The essence and origins of life. What is it? Yes, we can define characteristics that differentiated the living from the non-living. The building blocks of life are still not the same as a simple virus. Do you think new forms of life "become living" these days?. Do you think that the conditions to form new life simply do not exist anymore? Evolution can not even begin until something (still yet unknown to us) happens first. Do you think we will ever discover the recipe?

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The recipe - natural laws allowing for combinations of chemicals and matter to arrange themselves in ways that allow for stability and, ultimately, replication.

"Do you think we will ever discover the recipe?"

Yep ... I do, and I hope its in my lifetime.

Your question reminds me of the Milton the Monster song

I don't think it could happen again on today's earth.  The environment is very different (the atmosphere now has oxygen in it; it did not back then), and any bunch of pre-biotic molecules would be delicious food for an already existing microbe long before they could form life.

If some cataclysm were to wipe out all life on earth (and it would have to be one huge catastrophe to get all the extremophiles) then yes, it could happen again.

Will we ever discover how it did happen?  That's a very good question.  Right now we don't even have a scenario that could have been the right one--i.e., one that has been demonstrated to take you from point A (simple molecules) to point B (life) in an environment like the early earth--or in any environment for that matter.

If we came up with one, or two, or a dozen (and I think we will, someday), I am not sure we'd be able to tell which one is the one that actually happened.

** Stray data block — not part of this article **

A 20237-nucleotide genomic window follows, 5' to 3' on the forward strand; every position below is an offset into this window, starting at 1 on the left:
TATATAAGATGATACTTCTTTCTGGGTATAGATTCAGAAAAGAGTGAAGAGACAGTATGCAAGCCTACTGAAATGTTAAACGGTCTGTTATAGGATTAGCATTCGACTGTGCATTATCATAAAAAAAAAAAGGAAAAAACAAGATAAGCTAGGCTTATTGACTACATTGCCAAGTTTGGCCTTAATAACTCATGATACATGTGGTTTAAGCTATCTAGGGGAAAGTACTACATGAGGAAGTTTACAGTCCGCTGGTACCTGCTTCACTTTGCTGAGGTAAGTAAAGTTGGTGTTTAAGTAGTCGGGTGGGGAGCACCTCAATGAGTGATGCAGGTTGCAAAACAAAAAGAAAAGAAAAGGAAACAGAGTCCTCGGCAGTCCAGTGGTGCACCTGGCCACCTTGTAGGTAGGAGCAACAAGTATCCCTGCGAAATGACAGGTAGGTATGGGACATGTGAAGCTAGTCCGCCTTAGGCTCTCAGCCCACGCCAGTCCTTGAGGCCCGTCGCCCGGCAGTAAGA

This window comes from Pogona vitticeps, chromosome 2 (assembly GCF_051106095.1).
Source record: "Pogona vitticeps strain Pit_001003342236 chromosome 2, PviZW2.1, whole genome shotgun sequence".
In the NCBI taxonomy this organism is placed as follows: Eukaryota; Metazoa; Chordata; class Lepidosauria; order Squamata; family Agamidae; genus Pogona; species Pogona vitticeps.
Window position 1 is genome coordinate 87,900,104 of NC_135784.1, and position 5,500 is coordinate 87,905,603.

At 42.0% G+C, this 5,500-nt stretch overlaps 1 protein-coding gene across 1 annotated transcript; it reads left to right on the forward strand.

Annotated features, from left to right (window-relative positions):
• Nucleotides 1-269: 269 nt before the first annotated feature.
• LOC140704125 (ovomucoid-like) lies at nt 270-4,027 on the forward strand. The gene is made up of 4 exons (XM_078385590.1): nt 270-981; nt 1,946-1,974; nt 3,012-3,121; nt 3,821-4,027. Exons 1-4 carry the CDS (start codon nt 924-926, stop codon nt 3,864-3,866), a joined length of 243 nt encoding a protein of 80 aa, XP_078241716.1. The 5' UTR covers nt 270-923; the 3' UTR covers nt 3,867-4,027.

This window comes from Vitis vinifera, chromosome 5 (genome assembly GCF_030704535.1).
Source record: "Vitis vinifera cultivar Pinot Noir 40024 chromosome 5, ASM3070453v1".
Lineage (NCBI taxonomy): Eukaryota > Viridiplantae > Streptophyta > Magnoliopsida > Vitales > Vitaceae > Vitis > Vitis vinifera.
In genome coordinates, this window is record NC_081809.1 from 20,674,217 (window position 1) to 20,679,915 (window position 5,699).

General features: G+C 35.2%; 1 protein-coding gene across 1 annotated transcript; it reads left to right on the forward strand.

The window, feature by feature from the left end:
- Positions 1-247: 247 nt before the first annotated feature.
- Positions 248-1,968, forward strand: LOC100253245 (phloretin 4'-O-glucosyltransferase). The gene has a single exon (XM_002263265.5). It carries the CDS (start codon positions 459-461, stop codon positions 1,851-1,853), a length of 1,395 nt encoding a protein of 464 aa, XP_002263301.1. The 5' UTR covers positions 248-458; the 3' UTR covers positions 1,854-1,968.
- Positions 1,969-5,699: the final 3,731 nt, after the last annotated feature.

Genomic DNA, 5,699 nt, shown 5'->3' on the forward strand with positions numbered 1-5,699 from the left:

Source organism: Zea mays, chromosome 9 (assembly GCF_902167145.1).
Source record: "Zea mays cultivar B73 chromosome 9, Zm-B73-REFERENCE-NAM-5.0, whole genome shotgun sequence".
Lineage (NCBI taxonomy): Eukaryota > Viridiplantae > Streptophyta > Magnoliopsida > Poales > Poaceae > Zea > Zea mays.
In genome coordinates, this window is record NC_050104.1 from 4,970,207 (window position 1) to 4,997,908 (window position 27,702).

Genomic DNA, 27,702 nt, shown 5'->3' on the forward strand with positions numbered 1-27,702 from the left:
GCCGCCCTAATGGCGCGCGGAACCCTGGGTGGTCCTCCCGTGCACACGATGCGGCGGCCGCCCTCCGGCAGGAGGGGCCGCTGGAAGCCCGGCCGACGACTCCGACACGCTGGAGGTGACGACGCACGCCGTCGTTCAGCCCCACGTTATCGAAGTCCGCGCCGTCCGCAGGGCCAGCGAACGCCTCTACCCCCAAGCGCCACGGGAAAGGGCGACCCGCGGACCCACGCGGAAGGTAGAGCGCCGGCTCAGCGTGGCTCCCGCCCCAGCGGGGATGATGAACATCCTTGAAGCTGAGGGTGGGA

Even pointing to a proposed scenario and pointing out that step #364 is a phenomenally unlikely reaction that could only happen once in a trillion years on a planet like earth would NOT be enough to rule it out, as there are almost certainly billions of planets not unlike planet earth was back then, in the universe, and that would work out to it happening once every thousand years, somewhere.  In fact some scientists expect that the final answer will be that there is some really unlikely step in the chain--it would help solve Fermi's paradox, wondering where all the aliens are.

@ SteveInCo,

Fermi's paradox.  Regardless of mathematical speculation, the evidence suggests strongly we won't be visiting any space neighbors to borrow a cup of space goo.

For all practical purposes we are alone crawling on the surface of a spinning rock floating in the vastness of space, surrounded by smaller flying rocks trying to kill us.

We have only been able to transmit a signal into space for a couple of hundred years, in that time we have had two world wars, numerous armed conflicts, come close to nuclear annihilation, and had zero periods of global peace.

Currently we are systematically destroying the ecosystem that supports our ability to live on this rock.

All this indicates to me that:

1. The Universe allows for the development of intellectual biological life (we are proof of that).

2.  Life capable of making radio waves is rare (not hearing radio waves from any non-earthly source is proof of that).